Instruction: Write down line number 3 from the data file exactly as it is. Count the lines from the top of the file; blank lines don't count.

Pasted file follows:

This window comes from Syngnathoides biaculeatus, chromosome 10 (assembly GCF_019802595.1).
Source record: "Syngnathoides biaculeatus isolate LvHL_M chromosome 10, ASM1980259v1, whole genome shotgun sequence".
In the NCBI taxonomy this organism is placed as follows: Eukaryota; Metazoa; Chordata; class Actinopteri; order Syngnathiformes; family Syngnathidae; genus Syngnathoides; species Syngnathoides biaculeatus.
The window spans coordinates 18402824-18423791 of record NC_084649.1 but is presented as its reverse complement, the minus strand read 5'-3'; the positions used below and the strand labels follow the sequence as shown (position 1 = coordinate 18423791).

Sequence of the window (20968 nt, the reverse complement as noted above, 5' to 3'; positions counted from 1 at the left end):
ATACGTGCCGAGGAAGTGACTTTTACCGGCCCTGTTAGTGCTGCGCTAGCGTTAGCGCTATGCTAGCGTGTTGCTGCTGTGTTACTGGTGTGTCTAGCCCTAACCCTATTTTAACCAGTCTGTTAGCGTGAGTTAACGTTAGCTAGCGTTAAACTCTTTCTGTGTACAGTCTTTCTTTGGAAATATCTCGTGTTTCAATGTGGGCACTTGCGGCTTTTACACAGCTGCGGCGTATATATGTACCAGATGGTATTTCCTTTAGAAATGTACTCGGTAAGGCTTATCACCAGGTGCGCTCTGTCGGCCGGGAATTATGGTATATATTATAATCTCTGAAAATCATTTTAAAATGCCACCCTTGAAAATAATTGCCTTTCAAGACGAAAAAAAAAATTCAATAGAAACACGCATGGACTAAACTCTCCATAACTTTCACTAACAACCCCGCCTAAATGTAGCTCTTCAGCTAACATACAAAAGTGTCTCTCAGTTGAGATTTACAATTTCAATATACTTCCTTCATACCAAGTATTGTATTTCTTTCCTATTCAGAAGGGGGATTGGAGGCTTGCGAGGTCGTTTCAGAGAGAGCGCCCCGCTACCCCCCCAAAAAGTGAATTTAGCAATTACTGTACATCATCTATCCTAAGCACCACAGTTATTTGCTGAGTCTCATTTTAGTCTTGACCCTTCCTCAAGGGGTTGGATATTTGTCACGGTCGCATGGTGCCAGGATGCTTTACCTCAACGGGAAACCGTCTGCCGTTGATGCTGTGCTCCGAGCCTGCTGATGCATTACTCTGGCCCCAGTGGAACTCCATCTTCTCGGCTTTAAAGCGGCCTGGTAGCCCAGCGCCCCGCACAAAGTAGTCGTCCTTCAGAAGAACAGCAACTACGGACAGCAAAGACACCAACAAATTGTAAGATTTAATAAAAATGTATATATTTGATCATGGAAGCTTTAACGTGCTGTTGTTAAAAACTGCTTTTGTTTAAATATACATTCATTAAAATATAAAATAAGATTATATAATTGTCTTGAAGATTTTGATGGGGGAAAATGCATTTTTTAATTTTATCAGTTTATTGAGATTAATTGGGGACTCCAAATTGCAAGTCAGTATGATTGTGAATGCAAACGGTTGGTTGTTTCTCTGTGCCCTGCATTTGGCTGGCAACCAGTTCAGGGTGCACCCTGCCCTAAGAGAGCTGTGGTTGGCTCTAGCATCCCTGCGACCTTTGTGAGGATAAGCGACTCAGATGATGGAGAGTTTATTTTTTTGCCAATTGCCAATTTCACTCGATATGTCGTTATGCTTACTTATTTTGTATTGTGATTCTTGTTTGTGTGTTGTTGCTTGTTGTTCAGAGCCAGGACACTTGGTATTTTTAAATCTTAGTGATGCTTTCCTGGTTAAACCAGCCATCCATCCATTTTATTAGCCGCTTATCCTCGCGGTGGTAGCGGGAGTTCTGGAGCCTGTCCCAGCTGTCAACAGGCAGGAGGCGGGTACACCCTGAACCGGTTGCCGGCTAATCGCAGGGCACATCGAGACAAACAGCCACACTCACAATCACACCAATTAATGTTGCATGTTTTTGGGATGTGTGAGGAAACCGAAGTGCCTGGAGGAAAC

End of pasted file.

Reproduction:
In the NCBI taxonomy this organism is placed as follows: Eukaryota; Metazoa; Chordata; class Actinopteri; order Syngnathiformes; family Syngnathidae; genus Syngnathoides; species Syngnathoides biaculeatus.